A look at what’s happening around the majors Wednesday:
Oakland tabbed left-hander Sean Manaea (4-0, 1.21 ERA) to start the AL wild-card game against Tampa Bay. The 27-year-old Manaea was sidelined last year when the Athletics lost the wild-card game to the Yankees, and missed most of this season following shoulder surgery. He returned in September and has been sharp over five starts. He’ll start opposite Rays right-hander Charlie Morton (16-6, 3.05) – that’s right, no openers for either of these forward-thinking clubs – although neither manager will shy away from an early hook.
GOING TO CALIFORNIA
So familiar with playoff heartache, the Washington Nationals have finally advanced in October. Juan Soto delivered a bases-loaded single against closer Josh Hader that scored three runs with two outs in the bottom of the eighth inning, and the Nationals rallied past the Milwaukee Brewers 4-3 in the National League wild-card game Tuesday night.
Soto’s sharp single skipped by rookie right fielder Trent Grisham for an error that allowed the go-ahead run to score. Stephen Strasburg threw three scoreless innings to win in the first relief appearance of his major league career, and Washington now heads to Los Angeles for Game 1 in a best-of-five Division Series against the NL West champion Dodgers on Thursday. Left-hander Patrick Corbin is likely to start for the Nationals.
Nagging injuries to third baseman Justin Turner, starting pitcher Rich Hill and reliever Joe Kelly have improved enough that all three will be available for the Dodgers.
Hitters smashed a record 6,776 home runs in 2019, and pitchers are preparing for a big fly bonanza this postseason. Justin Verlander told the AP “the game has changed completely” this year, and he’s blamed that on adjustments to the baseball. Commissioner Rob Manfred has acknowledged the ball has less drag but says the league isn’t sure why. He denied charges from Verlander and other pitchers that the balls have been deliberately altered. Either way, it’s been a frustrating year for pitchers, and that’s unlikely to change under October’s bright lights.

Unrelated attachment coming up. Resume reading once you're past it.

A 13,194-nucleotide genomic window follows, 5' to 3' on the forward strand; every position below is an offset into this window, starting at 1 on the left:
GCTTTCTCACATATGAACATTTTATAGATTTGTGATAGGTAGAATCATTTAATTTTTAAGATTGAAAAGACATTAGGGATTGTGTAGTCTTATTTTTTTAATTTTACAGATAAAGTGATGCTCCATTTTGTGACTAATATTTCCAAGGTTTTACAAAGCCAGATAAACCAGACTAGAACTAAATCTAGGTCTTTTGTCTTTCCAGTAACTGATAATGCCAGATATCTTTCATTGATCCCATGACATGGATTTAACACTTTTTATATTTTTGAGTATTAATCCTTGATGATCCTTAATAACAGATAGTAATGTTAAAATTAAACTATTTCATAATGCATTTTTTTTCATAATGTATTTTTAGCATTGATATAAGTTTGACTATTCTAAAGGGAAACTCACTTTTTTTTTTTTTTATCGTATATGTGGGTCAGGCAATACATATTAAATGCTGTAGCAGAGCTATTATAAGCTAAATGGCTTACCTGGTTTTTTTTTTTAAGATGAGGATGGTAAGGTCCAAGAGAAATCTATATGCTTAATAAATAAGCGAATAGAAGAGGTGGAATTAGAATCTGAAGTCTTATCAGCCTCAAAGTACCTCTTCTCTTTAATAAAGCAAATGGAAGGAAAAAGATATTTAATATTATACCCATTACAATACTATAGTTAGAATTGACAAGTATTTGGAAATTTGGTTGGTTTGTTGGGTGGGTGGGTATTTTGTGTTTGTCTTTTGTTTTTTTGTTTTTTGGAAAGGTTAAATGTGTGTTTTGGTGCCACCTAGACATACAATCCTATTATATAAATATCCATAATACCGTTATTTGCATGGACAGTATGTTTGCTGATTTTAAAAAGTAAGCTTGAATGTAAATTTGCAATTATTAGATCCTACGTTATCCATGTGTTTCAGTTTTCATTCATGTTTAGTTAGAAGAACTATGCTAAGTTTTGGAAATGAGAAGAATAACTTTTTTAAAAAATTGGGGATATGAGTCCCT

“You know there are going to be a few more runs scored and balls are going to leave the ballpark,” A’s manager Bob Melvin said.
Might this postseason look something like the 2017 World Series? Pitchers claimed the balls were slicker then, too, and that slugfest between the Astros and Dodgers featured a record 25 home runs and went down as an instant classic. Exciting for fans, certainly. Pitchers remain less enthused.
“Before, it was like the big wreck at a NASCAR race,” Braves reliever Shane Greene said. “You might see one, and everybody showed up to see that one homer. Now, you’re going to see six.”
The starting pitchers are set for the Division Series opener between the Cardinals and Braves in Atlanta on Thursday. Veteran left-hander Dallas Keuchel will face St. Louis right-hander Miles Mikolas.
Keuchel, who has made nine career postseason starts, went 8-8 with a 3.75 ERA in 19 starts after signing a one-year deal with Atlanta in June. He will pitch against the Cardinals for the first time since 2016.
Mikolas was 9-14 with a 4.17 ERA in 32 starts for the Cardinals. He will make his playoff debut.
Two days before opening their AL Division Series, the Twins and Yankees could have updates on a few injured players.
Hot-hitting Minnesota rookie Luis Arraez sprained his right ankle Saturday, and as of Sunday, the club wasn’t sure what his timeline might be for a return. He hit .334 in 92 games, splitting time between second base, third base, shortstop and left field.
Yankees slugger Edwin EncarnaciÃ³n hasn’t played since Sept. 12 due to a left oblique strain, but he’s been adamant he’ll return for the playoffs. Third baseman Gio Urshela sprained his left ankle in the regular-season finale Sunday, but the Yankees said it was mild with no swelling.
New York is scheduled to work out at Yankee Stadium.
For the second consecutive offseason, the Reds are looking for a new hitting coach. Cincinnati fired Turner Ward on Tuesday after one season. Ward was hired as part of first-year manager David Bell’s staff last offseason after three years in the same role with the Los Angeles Dodgers, but Cincinnati’s offense mostly declined. The Reds dipped in batting average and on-base percentage, struck out more often and narrowly improved their output from 696 runs to 701. A number of key players regressed, notably star Joey Votto, who hit .261 with 15 home runs.
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